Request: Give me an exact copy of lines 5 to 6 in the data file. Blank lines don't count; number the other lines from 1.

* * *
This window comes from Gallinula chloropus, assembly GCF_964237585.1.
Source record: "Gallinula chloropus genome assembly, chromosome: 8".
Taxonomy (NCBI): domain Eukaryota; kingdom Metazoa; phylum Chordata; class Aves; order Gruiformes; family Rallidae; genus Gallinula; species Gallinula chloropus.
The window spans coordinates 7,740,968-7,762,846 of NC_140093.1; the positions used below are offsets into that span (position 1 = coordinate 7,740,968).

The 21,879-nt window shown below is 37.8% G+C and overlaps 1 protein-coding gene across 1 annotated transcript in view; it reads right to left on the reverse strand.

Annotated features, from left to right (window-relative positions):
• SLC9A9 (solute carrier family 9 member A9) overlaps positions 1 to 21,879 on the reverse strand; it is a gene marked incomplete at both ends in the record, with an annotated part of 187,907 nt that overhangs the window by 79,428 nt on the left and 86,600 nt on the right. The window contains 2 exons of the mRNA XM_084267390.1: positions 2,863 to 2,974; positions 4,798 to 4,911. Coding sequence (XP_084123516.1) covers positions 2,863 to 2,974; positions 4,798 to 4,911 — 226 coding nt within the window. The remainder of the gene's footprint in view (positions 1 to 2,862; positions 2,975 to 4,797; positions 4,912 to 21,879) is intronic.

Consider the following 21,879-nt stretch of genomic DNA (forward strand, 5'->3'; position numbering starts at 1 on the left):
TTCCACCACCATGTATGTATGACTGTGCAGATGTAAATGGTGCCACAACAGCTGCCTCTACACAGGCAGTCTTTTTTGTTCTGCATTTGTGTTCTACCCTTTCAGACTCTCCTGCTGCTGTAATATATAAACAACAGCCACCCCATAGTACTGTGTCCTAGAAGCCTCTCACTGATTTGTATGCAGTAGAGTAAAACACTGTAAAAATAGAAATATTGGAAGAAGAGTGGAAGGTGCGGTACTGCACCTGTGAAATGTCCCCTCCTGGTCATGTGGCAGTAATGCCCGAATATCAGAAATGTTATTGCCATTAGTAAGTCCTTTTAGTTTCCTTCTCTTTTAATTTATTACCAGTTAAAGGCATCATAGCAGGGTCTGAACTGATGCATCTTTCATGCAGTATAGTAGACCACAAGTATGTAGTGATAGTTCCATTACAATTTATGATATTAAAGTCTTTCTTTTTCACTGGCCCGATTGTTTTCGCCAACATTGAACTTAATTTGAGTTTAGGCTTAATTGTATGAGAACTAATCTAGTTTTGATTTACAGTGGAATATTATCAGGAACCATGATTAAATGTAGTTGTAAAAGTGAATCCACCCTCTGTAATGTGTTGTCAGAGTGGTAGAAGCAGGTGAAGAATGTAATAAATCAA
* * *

The 21,879-nt window shown below is 37.8% G+C and overlaps 1 protein-coding gene across 1 annotated transcript in view; it reads right to left on the reverse strand.

Annotated features, from left to right (window-relative positions):